(Adapted from an email from Dr Ryan Woolrych)
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A study has commenced exploring how neighourhood can better support older adults to live at home and in their communities.
Give the rapid growth of ageing populations in many cities, the importance of developing appropriate design interventions to enable active and healthy lifestyles for older residents is more urgent than ever.
Place-making with older adults: Towards age-friendly communities is a three year project funded by the Economic and Social Research Council and will be exploring how older adults experience the communities they live in.
We will be working closely with older adults, local government, service providers, community organisations and pracitioners to deliver policy and practice recommendations to support the delivery of age-friendly cities and communities.
As part of the work we are looking to speak to anybody over the age of 60 who currently lives in Leith. Please contact Dr Ryan Woolrych on firstname.lastname@example.org or by telephone on 0131 451 3899 or 07957 406677 to hear more about the project or to participate in the research.
Please also visit our website on http://placeage.org/en or join us on Twitter @placeage.
(with thanks to the Scottish Community Alliance for permission to re-use their text in this post)
The idea to crowdsource a Fairer Scotland policy comes from a Government that says it wants to be more open and transparent than ever before. But that’s going to be easier said than done. There’s a whole series of local events being run – as you’d expect – but the hope is that communities will really take it upon themselves to have these conversations. Small grants are available to help with that if needed.
(adapted from an email from Edinburgh Council)
Edinburgh Council wants your views on how it manages the housing requirements of the city’s growing number of students.
STV has published Scottish Enterprise’s wishlist for Leith Harbour. This includes a new berth for large ships, demolishing of listed buildings such as the Imperial grain Silo and dredging the Firth of Forth. But just now there is no funding for this proposed set of developments.
There’s further detail in the Redacted Port of Leith Development Framework.
Please read and comment!
(adapted from an email from Edinburgh Council)
Edinburgh Council is currently reviewing its character appraisals for Edinburgh’s conservation areas.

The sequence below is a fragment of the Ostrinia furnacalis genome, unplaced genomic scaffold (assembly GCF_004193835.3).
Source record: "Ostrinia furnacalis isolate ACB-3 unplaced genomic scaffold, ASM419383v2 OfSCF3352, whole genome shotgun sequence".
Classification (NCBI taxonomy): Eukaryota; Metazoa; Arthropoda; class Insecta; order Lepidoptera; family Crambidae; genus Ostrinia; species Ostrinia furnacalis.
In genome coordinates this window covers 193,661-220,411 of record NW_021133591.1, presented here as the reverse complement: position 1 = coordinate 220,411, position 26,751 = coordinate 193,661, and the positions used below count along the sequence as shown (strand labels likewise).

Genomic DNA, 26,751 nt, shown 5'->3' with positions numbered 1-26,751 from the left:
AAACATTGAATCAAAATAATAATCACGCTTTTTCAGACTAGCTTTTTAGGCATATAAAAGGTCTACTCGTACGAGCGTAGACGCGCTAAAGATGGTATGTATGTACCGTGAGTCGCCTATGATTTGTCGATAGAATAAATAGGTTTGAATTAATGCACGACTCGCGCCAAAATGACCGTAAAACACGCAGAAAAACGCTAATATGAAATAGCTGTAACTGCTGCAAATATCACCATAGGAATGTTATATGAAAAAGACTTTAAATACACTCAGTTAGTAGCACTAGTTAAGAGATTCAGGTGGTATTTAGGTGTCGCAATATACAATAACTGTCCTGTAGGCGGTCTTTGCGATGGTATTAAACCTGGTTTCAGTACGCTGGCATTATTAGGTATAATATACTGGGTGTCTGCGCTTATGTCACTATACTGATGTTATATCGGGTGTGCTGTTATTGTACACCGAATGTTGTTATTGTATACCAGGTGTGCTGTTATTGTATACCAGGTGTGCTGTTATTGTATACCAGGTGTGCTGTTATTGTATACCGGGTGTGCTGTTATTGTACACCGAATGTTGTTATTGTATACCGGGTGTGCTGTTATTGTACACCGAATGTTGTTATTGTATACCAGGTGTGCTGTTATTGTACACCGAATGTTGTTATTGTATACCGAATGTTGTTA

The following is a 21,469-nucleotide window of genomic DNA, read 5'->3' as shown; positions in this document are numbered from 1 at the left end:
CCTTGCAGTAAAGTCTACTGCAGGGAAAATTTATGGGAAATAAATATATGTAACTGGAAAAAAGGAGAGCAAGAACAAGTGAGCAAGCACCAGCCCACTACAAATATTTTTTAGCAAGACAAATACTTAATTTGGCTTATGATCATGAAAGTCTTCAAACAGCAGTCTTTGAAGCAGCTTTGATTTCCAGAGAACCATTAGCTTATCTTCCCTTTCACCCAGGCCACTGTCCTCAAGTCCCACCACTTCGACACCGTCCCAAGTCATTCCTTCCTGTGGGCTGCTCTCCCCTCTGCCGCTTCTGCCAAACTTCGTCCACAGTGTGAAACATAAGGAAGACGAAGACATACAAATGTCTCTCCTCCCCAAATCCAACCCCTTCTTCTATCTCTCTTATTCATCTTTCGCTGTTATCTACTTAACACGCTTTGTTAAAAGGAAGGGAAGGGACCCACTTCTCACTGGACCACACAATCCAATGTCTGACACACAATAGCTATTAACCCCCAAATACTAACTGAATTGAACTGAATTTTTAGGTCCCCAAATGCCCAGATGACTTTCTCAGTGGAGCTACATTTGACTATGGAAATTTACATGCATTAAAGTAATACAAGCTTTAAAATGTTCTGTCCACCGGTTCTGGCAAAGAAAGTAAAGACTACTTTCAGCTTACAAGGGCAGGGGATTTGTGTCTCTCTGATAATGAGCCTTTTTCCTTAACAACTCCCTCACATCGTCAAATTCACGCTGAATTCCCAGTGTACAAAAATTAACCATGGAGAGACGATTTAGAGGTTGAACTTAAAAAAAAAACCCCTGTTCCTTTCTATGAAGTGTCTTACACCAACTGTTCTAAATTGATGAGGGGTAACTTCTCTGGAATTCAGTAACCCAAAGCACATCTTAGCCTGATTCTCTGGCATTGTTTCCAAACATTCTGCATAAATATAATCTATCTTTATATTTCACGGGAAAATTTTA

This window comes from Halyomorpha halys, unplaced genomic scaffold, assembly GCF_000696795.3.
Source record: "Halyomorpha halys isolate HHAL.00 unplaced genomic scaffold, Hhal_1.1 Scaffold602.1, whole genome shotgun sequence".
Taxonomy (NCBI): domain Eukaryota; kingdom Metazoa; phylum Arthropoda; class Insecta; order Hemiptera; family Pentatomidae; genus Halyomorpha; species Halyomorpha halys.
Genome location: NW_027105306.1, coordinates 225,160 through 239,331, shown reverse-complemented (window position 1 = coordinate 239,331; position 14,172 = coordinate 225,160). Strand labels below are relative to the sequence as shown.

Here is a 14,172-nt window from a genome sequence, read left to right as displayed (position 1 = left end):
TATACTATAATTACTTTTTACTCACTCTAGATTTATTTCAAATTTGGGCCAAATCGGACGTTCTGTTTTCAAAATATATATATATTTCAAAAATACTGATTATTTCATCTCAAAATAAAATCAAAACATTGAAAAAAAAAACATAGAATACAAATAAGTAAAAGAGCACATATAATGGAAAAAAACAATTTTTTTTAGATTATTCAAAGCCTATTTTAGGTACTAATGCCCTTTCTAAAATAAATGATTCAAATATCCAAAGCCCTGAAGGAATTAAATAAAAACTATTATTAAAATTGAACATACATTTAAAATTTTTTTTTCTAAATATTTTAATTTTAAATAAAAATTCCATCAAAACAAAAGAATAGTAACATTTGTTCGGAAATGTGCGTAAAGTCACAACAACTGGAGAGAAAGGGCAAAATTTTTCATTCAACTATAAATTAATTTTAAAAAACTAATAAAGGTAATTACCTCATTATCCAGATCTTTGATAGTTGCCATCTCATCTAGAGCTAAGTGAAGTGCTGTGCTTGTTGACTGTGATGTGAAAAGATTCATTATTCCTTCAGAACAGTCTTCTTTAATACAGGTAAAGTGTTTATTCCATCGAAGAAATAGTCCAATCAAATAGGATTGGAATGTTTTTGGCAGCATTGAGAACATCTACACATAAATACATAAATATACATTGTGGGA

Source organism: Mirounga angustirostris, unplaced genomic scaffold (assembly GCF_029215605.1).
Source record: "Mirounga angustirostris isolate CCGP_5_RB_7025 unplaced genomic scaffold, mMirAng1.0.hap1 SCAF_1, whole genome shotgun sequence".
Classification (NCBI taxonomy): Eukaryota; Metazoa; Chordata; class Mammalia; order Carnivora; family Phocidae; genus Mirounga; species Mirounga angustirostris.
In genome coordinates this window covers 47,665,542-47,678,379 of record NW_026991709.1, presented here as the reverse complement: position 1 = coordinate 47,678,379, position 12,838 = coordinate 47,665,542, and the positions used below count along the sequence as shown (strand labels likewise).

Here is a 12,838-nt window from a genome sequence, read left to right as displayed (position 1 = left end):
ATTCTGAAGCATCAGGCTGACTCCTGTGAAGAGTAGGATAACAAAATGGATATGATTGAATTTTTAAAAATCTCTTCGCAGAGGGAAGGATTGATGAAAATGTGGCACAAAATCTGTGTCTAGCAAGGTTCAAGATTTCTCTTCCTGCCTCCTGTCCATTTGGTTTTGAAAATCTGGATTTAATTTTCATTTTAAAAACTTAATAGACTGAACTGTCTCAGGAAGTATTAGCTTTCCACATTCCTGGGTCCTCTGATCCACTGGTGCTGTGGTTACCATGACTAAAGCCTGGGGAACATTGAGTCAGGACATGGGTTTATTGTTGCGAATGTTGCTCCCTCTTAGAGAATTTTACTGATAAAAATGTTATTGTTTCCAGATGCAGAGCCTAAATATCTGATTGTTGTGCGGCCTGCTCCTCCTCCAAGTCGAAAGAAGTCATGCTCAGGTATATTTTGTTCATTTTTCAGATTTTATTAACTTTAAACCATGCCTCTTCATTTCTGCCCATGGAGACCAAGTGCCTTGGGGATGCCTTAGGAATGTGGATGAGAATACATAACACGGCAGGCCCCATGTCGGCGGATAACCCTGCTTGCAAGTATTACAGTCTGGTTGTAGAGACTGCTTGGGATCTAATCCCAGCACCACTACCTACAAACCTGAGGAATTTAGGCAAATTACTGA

Character appraisals guide the local planning authority in making planning decisions and, where opportunities arise, in preparing enhancement proposals.
The current character appraisal for Leith can be viewed here:
The intention is to make the appraisals more interactive and the first of these has been completed for the Grange Conservation Area:
A draft revised character appraisal is programmed for presentation to the Planning Committee in February 2015. Following this there will be a comprehensive consultation on the appraisal.
At this stage, we would be pleased to know if there are any issues you would like to see included in the draft appraisal.
Please contact me if you would like to discuss this or arrange a meeting.
Jack Gillon, Principal Practitioner, Built & Natural Heritage, Services for Communities, The City of Edinburgh Council, Waverley Court, Level G3, 4 East Market Street Edinburgh, EH8 8BG. Tel 0131 469 3634. email@example.com www.edinburgh.gov.uk
On Monday, Bruce Ryan gave a talk on his research into CC’s online performances, and then looked at LCCC’s performance. It is doing pretty well, which might be expected because Bruce is LCCC’s web-weaver (and the author of this post). However, there are ways that LCCC might improve its e-engagement, and work is in progress on one of these.
Here are Bruce’s slides, and here are his his speaking notes. The sources for these are
Edinburgh Council’s Planning Committee agreed in August 2013 to provide small grants (around £300) to assist community councils in carrying out engagement on major applications*. Recently, the Planning Committee stated that it’s received only 2 applications for such grants. It has asked CCs:
- Is there a particular reason why you have not applied for grant assistance to engage with the wider community?
- Are there any changes to the rules which would make it easier for you to apply for assistance?
- Any other comments?
*As far as the author of this post is aware, the Edinburgh Planning Concordat is the framework for this assistance.
Leith Central CC’s planning subcommittee suggested the following reasons:
- available funds are insignificant compared to developers’ resources
- the timescales to deploy any funds are often very short: CCs who will often struggle to submit a considered response, don’t have time to think about applications at this point
- unless a consultation can address all relevant households (efficiently and reliably), any quantitative results are statistically irrelevant (or even unreliable, as we can’t check the authenticity of individual responses); so we rely on old-fashioned qualitative methods – small numbers, but free
Of course, CEC could automatically pay a consultation grant to a CC (proportionate to scale of application) as a major application is being submitted (and the processing fee is collected).